This commentary was written by MarketWatch media columnist Jon Friedman.
I have a confession to make.
I say this apprehensively because I know it could sound sacrilegious, if not downright un-American: I'm sick of Bruce Springsteen, who is appearing Sunday evening at the Super Bowl.
He'll be masterfully taking advantage of the utterly American institution to help sell copies of "Working on a Dream," his 15th studio album. It arrived in music stores on Jan. 27, featuring his long-time collaborators, the fabled E Street Band.
It looks to me that Springsteen was Born to Sell.
Yes, I agree Springsteen is shrewd to perform in front of a television audience of millions of Americans. These are tough times in the topsy-turvy music industry, and it makes business sense for Bruce to thrill his core audience of baby boomers and try to tap new fans.
The Super Bowl gig also will jump-start Springsteen's 2009 world tour, which begins April 1 in San Jose, Calif.
Is it just a coincidence that tickets for many of Springsteen's upcoming shows go on sale Feb. 2, the morning after the Super Bowl?
What especially irritates me is that he and his management are so intent on presenting Springsteen as an American institution, someone who is obviously so sage and venerable that he belongs on Mount Rushmore -- right alongside Tom Hanks, as a matter of fact. Somehow, Hanks has also become bigger than life in American culture.
Likewise, we had Springsteen's recent appearance as the lead act in the concert to celebrate the inauguration of President Barack Obama. That was as much a television show as it was anything else, and it reached a sizable (albeit cable) audience watching at home on Time Warner Inc.'s HBO channel.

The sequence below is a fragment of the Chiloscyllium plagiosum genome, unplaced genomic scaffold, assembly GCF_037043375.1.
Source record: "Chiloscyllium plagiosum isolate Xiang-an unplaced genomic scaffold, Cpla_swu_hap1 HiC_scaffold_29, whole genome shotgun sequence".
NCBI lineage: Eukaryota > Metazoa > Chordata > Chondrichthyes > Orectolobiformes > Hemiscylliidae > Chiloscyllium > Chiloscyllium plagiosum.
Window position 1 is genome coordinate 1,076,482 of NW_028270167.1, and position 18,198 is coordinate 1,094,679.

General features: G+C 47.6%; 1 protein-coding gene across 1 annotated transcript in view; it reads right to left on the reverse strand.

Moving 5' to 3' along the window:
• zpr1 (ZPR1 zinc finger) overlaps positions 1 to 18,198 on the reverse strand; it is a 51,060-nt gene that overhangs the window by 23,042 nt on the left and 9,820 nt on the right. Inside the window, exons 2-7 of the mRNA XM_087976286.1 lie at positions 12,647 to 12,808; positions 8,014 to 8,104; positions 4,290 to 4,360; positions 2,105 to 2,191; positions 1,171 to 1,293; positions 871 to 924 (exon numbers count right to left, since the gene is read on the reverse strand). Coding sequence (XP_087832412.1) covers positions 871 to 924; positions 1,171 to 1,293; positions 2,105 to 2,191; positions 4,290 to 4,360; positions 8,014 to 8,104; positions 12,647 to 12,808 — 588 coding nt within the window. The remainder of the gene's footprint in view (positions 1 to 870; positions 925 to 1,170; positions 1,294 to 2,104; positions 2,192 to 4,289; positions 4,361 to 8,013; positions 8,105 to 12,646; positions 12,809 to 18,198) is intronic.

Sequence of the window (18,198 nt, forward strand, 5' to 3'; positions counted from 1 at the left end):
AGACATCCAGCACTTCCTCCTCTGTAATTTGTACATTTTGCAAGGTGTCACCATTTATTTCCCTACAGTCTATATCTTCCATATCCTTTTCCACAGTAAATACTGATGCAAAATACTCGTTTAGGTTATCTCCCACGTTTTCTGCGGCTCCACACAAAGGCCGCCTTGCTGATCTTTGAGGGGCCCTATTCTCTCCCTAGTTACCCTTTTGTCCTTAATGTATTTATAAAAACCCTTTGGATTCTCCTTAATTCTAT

On that Sunday afternoon, Springsteen sang "The Rising," his 2002 patriotic anthem to a post-9/11 America. I thought that Bruce-the-opportunistic-huckster shamelessly used that song to capitalize on America's grief.
It appears that some people have held this view of Springsteen for many years. Back in 1985, the brilliant culture critic James Wolcott wrote in Vanity Fair about Springsteen: "Piety has begun to collect around Springsteen's curly head like mist around a mountaintop."
Understand, I am not an inveterate Bruce-basher. I own most of his albums and have seen him in concert about 15 times in the past three decades-plus, thoroughly enjoying every show (yes, even when he insisted on singing an endless version of the boring song "Mary's Place"). I was even there at Post College on Long Island in 1975 when Bruce may have debuted his timeless version of "Santa Claus is Coming to Town."
The marketing of Springsteen is paying great dividends. For his part, Springsteen is enjoying a remarkable success, even as he nears his 60th birthday in an industry where teen idols strongly outnumber guys with college-age kids.
When people call Springsteen "The Boss," they pay tribute to his uncanny ability to fill and thrill concert halls. Now, Springsteen is presiding over a masterful program that you could dub "2009 Super Bowl Marketing 101."
But Springsteen is persevering, and the Super Bowl, pitting the Pittsburgh Steelers against the Arizona Cardinals, has emerged as the linchpin to his marketing strategy.
More power to him, right? Well, maybe.
What will he play?
One of the great parlor games taking place among sports and music fans is to guess what songs Springsteen will play at the Super Bowl.
For what it's worth, here's my guess: 1) "Born in the USA" 2) "Hungry Heart" 3) "My Lucky Day" 4) "Born to Run."
But it would be lovely if Springsteen, a keen student of rock and roll history, took the occasion to pay even a brief tribute to Buddy Holly. On Feb. 3, music historians will mark the 50th anniversary of "The Day the Music Died," as Don McLean put it famously in "American Pie." On that sad morning, Holly, Ritchie Valens and the Big Bopper all died in a plane crash following a concert stop in Clear Lake, Iowa.
A Web site called BetUS.com has devised a betting line on, among other items, what Springsteen may play at the Super Bowl.
Click here to see what analysts at BetUS.com posted as the odds on the Super Bowl XLIII halftime show.
MEDIA WEB QUESTION OF THE DAY: What songs will Springsteen play at halftime?
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By Jon Friedman